How to evaluate a school project

Written by sheila lamb
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In evaluating student projects, rubrics and portfolios are effective tools, as well as student peer and self evaluations. A rubric provides students with a tangible framework so they know what is required and gives the teacher a straightforward method of evaluation. Portfolios are a collection of student work that lend themselves to content areas where a teacher looks for progress over time. Portfolios may be a physical folder or a digital e-portfolio. Take student feedback into account and encourage students to complete self and peer evaluations. A combination of project evaluation methods can be used successfully in all grade levels.

Skill level:
Moderate

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Things you need

  • Project rubric
  • Portfolio rubric
  • Student evaluations
  • Final assessment

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Instructions

    Project Rubric

  1. 1

    State the project objective. Describe the purpose of the project, such as the school science fair.

  2. 2

    Explain required content. Be specific. For example, a history project may require that the student includes three reasons why the English colonised Jamestown. A science fair project must include all five steps of the scientific method.

  3. 3

    Include state standards for the subject area.

  4. 4

    Review the rubric with the class.

    Portfolio Rubric

  1. 1

    Decide whether a portfolio is suitable for the subject area and long-term class goals.

  2. 2

    Determine whether the portfolio will be a physical folder or a digital e-portfolio.

  3. 3

    Create portfolio rubric. Include objectives of the long-term portfolio.

  4. 4

    Review portfolio expectations with the class.

    Presentation Format

  1. 1

    Decide on the format of the final presentation for either the single project or portfolio. It could be a PowerPoint presentation, visual poster, skit or speech.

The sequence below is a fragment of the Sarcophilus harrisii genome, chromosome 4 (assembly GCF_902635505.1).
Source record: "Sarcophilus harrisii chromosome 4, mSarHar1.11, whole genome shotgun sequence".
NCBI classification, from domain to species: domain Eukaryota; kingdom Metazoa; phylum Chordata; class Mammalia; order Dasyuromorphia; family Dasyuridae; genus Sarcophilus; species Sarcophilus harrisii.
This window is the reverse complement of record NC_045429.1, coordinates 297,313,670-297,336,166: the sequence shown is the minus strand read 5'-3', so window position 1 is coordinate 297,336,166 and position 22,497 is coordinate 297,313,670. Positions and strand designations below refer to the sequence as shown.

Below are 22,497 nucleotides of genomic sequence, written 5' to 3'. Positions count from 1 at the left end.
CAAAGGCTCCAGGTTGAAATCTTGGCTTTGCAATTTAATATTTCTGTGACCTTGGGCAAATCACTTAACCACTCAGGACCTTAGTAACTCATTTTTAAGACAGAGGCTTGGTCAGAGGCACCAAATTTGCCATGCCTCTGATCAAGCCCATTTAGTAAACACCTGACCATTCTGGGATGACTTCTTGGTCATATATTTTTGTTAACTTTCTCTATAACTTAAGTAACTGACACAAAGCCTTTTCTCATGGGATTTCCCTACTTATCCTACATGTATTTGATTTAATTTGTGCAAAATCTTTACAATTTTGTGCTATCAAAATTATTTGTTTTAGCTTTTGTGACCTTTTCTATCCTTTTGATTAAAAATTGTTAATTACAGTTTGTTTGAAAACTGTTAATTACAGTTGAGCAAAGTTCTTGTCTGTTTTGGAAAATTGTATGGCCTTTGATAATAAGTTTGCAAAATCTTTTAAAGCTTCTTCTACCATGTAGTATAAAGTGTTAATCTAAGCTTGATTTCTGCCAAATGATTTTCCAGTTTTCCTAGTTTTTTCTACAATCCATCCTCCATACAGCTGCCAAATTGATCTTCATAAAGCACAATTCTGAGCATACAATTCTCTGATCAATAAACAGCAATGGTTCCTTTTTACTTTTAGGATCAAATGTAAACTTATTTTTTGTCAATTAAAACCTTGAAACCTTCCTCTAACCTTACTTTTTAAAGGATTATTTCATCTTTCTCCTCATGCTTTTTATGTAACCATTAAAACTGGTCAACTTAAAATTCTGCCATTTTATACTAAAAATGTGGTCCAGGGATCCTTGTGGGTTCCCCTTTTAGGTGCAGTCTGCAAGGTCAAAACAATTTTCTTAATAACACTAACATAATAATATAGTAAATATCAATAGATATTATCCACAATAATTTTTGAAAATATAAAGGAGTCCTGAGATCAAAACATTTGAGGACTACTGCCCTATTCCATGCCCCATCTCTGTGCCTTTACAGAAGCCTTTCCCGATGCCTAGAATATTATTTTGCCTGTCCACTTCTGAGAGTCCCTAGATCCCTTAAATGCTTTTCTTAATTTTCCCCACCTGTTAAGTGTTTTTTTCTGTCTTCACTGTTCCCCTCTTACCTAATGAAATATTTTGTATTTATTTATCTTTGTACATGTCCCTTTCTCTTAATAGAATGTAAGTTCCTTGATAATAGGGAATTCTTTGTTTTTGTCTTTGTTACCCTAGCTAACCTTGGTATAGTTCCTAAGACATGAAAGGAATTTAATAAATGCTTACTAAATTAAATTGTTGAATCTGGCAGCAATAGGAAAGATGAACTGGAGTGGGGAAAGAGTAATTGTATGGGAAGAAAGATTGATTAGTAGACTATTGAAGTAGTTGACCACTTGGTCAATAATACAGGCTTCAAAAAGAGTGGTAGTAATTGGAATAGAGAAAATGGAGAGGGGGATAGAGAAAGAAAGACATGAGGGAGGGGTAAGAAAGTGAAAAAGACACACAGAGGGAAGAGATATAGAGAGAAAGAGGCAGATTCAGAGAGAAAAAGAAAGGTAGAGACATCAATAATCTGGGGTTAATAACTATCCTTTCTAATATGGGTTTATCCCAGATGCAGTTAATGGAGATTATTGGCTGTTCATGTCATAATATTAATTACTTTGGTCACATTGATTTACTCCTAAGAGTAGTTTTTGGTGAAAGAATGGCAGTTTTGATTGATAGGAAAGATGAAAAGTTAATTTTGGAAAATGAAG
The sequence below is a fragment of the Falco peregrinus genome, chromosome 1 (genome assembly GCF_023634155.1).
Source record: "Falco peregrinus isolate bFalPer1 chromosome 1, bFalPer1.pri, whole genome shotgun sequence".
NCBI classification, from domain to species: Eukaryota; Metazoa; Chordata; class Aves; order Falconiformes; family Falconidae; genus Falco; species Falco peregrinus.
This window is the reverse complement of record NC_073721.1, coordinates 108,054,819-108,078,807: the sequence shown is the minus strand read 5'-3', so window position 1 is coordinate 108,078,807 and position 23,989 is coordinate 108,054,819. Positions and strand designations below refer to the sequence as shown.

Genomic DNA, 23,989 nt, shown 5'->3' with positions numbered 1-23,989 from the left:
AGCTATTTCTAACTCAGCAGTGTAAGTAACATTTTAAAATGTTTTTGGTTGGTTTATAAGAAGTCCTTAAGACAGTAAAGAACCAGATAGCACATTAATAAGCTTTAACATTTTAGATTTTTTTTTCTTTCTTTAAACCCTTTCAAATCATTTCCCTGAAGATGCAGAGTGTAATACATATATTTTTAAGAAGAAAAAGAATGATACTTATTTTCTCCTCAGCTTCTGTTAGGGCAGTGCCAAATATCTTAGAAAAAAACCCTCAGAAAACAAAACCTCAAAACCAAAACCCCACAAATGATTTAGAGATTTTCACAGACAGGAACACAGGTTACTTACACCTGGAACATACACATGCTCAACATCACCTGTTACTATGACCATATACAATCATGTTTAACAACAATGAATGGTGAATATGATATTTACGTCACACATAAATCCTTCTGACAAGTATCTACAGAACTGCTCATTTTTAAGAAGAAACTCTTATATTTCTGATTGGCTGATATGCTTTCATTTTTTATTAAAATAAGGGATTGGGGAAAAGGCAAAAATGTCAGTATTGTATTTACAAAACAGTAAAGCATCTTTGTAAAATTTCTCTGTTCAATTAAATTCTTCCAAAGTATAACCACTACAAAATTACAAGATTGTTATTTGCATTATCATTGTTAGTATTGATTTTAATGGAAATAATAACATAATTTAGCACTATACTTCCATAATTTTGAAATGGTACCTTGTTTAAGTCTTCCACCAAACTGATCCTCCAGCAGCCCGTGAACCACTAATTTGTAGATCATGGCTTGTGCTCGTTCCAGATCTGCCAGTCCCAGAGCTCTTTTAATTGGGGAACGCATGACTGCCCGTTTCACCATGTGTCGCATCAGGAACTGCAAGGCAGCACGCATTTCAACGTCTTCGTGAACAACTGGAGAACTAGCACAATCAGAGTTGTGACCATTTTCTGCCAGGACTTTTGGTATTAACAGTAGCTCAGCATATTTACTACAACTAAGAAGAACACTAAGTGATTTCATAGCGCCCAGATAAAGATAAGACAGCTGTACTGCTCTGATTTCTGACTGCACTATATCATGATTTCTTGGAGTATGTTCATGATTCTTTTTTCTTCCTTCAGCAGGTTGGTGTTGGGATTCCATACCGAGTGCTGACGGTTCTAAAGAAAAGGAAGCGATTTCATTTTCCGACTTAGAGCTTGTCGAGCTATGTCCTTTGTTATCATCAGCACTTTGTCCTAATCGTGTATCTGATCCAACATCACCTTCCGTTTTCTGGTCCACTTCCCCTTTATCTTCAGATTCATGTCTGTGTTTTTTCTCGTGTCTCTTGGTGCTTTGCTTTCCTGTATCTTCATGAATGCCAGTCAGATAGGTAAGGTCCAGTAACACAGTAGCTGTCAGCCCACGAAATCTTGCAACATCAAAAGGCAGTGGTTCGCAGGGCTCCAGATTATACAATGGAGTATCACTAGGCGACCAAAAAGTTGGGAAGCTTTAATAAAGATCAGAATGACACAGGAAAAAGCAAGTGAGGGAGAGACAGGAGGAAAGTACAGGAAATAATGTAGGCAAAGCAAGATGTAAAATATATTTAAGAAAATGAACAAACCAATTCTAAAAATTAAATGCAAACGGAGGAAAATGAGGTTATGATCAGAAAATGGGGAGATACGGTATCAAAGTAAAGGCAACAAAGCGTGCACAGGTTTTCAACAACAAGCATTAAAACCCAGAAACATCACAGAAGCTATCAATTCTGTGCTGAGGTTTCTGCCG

2. 2

    Demonstrate the presentation format for the final project. Show a sample project from a previous class or create an example for the class.

  3. 3

    Encourage creativity and student individuality in a final presentation. For speeches or skits, students can record their presentations as part of a digital portfolio.

    Student Evaluations

  1. 1

    Create forms for self evaluations and team peer evaluations. Students will fill these out individually.

  2. 2

    Ask how student responsibilities were allocated and how each team member contributed if they were part of a group project.

  3. 3

    Ask students for both individual and group projects what areas they found most challenging and to give themselves a grade.

    Final Assessment

  1. 1

    Use the project or portfolio rubric as a checklist.

  2. 2

    Use peer and self evaluations as part of the final grade.

  3. 3

    Assign points to each section to determine a final grade.

Tips and warnings

  • Send a copy of the project rubric or portfolio plan home to parents. Require a parent signature.
  • Offer a series of deadlines to help students stay on track, such as separate due dates for research notes, rough drafts or rehearsals, and final presentations.
  • Contact the library media specialist to arrange library research times or a special lesson in bibliography formats and citations.

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